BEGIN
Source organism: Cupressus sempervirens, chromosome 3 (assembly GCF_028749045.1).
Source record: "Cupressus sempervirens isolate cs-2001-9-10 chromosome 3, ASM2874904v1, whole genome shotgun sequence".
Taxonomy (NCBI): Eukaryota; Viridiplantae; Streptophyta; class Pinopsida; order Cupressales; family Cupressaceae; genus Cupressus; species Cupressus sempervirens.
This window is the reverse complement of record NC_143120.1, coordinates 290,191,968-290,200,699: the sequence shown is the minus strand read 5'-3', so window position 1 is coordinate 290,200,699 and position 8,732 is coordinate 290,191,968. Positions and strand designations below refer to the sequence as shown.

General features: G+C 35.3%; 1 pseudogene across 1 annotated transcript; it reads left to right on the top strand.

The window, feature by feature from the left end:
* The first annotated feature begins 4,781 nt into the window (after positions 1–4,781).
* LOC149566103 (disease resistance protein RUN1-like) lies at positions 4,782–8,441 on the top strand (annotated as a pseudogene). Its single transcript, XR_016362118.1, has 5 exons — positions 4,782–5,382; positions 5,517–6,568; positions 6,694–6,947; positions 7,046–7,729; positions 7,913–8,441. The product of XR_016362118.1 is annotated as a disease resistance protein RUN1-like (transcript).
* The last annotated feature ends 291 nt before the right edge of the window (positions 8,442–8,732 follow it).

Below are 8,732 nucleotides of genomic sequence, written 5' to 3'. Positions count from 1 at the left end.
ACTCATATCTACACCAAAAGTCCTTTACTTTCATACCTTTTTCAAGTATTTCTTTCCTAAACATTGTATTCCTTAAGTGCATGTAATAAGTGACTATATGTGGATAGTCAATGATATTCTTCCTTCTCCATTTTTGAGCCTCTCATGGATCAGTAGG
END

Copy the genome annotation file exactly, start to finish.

Source organism: Cupressus sempervirens, chromosome 3 (assembly GCF_028749045.1).
Source record: "Cupressus sempervirens isolate cs-2001-9-10 chromosome 3, ASM2874904v1, whole genome shotgun sequence".
Taxonomy (NCBI): Eukaryota; Viridiplantae; Streptophyta; class Pinopsida; order Cupressales; family Cupressaceae; genus Cupressus; species Cupressus sempervirens.
This window is the reverse complement of record NC_143120.1, coordinates 290,191,968-290,200,699: the sequence shown is the minus strand read 5'-3', so window position 1 is coordinate 290,200,699 and position 8,732 is coordinate 290,191,968. Positions and strand designations below refer to the sequence as shown.

General features: G+C 35.3%; 1 pseudogene across 1 annotated transcript; it reads left to right on the top strand.

The window, feature by feature from the left end:
* The first annotated feature begins 4,781 nt into the window (after positions 1–4,781).
* LOC149566103 (disease resistance protein RUN1-like) lies at positions 4,782–8,441 on the top strand (annotated as a pseudogene). Its single transcript, XR_016362118.1, has 5 exons — positions 4,782–5,382; positions 5,517–6,568; positions 6,694–6,947; positions 7,046–7,729; positions 7,913–8,441. The product of XR_016362118.1 is annotated as a disease resistance protein RUN1-like (transcript).
* The last annotated feature ends 291 nt before the right edge of the window (positions 8,442–8,732 follow it).

Below are 8,732 nucleotides of genomic sequence, written 5' to 3'. Positions count from 1 at the left end.
ACTCATATCTACACCAAAAGTCCTTTACTTTCATACCTTTTTCAAGTATTTCTTTCCTAAACATTGTATTCCTTAAGTGCATGTAATAAGTGACTATATGTGGATAGTCAATGATATTCTTCCTTCTCCATTTTTGAGCCTCTCATGGATCAGTAGG